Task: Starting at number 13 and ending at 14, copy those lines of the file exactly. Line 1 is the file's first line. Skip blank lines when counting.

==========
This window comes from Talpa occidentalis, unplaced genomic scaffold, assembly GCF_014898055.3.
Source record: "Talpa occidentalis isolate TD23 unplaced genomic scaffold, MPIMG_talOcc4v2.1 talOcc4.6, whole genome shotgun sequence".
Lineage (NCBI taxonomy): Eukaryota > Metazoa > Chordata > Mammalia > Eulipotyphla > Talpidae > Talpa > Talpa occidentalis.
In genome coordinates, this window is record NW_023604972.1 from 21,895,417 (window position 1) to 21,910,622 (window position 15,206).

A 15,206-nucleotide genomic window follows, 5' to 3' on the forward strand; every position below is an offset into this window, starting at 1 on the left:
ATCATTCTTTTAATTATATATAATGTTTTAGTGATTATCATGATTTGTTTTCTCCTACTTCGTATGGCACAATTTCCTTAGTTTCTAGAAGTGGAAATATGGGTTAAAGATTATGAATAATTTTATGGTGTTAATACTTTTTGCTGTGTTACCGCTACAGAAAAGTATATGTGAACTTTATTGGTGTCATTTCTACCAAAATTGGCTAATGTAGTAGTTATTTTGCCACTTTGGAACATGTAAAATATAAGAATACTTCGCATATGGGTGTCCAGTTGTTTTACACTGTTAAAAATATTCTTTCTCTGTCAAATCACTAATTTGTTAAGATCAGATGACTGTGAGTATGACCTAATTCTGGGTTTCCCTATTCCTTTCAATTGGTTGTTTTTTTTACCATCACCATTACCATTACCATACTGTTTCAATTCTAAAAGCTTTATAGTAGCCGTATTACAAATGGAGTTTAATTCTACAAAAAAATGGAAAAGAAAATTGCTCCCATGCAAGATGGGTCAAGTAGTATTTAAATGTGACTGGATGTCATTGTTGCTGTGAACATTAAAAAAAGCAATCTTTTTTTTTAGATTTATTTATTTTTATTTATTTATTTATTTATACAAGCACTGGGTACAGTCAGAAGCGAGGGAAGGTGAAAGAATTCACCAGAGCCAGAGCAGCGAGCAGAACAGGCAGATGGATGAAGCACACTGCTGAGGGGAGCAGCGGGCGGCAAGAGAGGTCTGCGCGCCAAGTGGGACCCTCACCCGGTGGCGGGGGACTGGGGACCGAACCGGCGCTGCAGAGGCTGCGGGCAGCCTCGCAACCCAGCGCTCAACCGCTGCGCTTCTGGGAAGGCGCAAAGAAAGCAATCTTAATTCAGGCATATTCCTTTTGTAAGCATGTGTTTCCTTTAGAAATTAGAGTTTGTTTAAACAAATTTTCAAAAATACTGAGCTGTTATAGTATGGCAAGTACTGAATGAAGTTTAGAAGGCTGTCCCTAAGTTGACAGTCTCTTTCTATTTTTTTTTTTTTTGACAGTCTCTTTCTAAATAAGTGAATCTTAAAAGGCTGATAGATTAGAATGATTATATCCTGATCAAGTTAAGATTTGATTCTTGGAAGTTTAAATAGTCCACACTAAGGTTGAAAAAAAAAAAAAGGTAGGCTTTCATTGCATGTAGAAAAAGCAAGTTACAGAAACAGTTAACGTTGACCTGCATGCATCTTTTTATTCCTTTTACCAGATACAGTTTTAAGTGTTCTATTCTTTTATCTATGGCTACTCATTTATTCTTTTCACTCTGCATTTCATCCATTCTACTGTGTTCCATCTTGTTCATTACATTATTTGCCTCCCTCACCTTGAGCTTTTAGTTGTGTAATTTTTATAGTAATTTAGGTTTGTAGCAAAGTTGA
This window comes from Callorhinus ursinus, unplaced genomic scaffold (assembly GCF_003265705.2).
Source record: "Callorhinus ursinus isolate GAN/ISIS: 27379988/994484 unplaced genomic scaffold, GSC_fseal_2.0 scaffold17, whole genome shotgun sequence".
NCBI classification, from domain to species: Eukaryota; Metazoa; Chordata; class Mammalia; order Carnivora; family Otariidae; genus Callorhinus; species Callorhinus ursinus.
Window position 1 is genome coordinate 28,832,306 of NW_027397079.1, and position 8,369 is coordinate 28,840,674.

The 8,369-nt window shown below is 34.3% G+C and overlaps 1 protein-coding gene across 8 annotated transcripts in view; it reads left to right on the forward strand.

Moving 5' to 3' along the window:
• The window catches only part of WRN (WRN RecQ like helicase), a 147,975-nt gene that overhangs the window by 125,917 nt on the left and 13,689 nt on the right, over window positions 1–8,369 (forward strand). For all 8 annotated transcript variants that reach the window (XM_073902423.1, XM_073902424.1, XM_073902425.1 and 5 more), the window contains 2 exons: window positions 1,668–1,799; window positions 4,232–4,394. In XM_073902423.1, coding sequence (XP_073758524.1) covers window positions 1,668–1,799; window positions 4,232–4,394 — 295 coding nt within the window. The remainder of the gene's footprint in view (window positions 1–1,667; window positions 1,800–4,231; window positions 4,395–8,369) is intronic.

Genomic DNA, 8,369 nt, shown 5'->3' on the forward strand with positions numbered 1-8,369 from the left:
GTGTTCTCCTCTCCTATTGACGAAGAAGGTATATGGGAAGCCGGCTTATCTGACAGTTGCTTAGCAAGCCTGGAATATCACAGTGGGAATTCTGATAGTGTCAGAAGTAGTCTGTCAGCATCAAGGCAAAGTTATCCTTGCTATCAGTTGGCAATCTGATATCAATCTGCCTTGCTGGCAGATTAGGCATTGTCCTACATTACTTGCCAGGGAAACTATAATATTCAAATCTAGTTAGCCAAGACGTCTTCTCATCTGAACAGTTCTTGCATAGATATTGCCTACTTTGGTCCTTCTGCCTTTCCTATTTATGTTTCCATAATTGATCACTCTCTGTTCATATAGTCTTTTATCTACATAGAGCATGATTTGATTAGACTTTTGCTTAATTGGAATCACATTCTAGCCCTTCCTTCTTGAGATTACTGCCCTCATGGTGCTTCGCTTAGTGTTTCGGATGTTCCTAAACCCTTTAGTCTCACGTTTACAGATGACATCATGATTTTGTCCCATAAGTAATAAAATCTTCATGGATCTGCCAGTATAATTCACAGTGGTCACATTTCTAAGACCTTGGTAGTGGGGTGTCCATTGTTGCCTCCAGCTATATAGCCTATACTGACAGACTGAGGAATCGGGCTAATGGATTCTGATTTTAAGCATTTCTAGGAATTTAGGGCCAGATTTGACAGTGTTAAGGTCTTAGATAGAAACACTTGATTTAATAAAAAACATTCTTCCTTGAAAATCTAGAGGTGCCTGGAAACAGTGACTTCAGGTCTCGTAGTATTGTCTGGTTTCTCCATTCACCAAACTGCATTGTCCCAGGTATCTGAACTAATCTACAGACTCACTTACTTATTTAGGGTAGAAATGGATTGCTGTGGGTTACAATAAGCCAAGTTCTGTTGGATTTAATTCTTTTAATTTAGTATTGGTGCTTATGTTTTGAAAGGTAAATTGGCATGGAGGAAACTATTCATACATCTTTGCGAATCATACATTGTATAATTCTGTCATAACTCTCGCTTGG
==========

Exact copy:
• The window catches only part of WRN (WRN RecQ like helicase), a 147,975-nt gene that overhangs the window by 125,917 nt on the left and 13,689 nt on the right, over window positions 1–8,369 (forward strand). For all 8 annotated transcript variants that reach the window (XM_073902423.1, XM_073902424.1, XM_073902425.1 and 5 more), the window contains 2 exons: window positions 1,668–1,799; window positions 4,232–4,394. In XM_073902423.1, coding sequence (XP_073758524.1) covers window positions 1,668–1,799; window positions 4,232–4,394 — 295 coding nt within the window. The remainder of the gene's footprint in view (window positions 1–1,667; window positions 1,800–4,231; window positions 4,395–8,369) is intronic.

Genomic DNA, 8,369 nt, shown 5'->3' on the forward strand with positions numbered 1-8,369 from the left: